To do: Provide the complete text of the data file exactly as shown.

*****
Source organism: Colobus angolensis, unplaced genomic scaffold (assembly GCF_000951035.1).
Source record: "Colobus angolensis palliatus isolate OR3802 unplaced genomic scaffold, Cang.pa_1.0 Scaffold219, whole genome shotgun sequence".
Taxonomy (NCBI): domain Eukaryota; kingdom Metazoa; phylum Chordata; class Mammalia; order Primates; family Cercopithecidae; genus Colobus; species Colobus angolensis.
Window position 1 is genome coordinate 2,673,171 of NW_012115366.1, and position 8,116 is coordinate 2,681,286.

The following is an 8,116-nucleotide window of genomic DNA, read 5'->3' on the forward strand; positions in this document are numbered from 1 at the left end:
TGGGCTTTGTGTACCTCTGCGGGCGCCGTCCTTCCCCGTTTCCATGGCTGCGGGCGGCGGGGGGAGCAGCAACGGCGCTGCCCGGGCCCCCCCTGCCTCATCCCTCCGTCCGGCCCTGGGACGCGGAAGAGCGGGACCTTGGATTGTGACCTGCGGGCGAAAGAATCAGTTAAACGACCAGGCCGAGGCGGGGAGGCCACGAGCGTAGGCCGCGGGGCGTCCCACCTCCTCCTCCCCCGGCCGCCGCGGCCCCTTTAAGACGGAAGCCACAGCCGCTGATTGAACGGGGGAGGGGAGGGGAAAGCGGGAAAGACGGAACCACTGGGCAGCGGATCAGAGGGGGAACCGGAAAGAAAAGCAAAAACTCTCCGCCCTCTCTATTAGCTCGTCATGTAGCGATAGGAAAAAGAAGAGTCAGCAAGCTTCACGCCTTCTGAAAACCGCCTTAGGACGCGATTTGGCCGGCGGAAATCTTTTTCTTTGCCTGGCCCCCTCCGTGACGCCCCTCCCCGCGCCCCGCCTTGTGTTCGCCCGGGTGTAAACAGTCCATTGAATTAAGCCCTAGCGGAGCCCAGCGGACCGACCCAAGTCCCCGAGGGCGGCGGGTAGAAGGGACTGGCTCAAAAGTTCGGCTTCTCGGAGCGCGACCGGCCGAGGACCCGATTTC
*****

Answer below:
Source organism: Colobus angolensis, unplaced genomic scaffold (assembly GCF_000951035.1).
Source record: "Colobus angolensis palliatus isolate OR3802 unplaced genomic scaffold, Cang.pa_1.0 Scaffold219, whole genome shotgun sequence".
Taxonomy (NCBI): domain Eukaryota; kingdom Metazoa; phylum Chordata; class Mammalia; order Primates; family Cercopithecidae; genus Colobus; species Colobus angolensis.
Window position 1 is genome coordinate 2,673,171 of NW_012115366.1, and position 8,116 is coordinate 2,681,286.

The following is an 8,116-nucleotide window of genomic DNA, read 5'->3' on the forward strand; positions in this document are numbered from 1 at the left end:
TGGGCTTTGTGTACCTCTGCGGGCGCCGTCCTTCCCCGTTTCCATGGCTGCGGGCGGCGGGGGGAGCAGCAACGGCGCTGCCCGGGCCCCCCCTGCCTCATCCCTCCGTCCGGCCCTGGGACGCGGAAGAGCGGGACCTTGGATTGTGACCTGCGGGCGAAAGAATCAGTTAAACGACCAGGCCGAGGCGGGGAGGCCACGAGCGTAGGCCGCGGGGCGTCCCACCTCCTCCTCCCCCGGCCGCCGCGGCCCCTTTAAGACGGAAGCCACAGCCGCTGATTGAACGGGGGAGGGGAGGGGAAAGCGGGAAAGACGGAACCACTGGGCAGCGGATCAGAGGGGGAACCGGAAAGAAAAGCAAAAACTCTCCGCCCTCTCTATTAGCTCGTCATGTAGCGATAGGAAAAAGAAGAGTCAGCAAGCTTCACGCCTTCTGAAAACCGCCTTAGGACGCGATTTGGCCGGCGGAAATCTTTTTCTTTGCCTGGCCCCCTCCGTGACGCCCCTCCCCGCGCCCCGCCTTGTGTTCGCCCGGGTGTAAACAGTCCATTGAATTAAGCCCTAGCGGAGCCCAGCGGACCGACCCAAGTCCCCGAGGGCGGCGGGTAGAAGGGACTGGCTCAAAAGTTCGGCTTCTCGGAGCGCGACCGGCCGAGGACCCGATTTC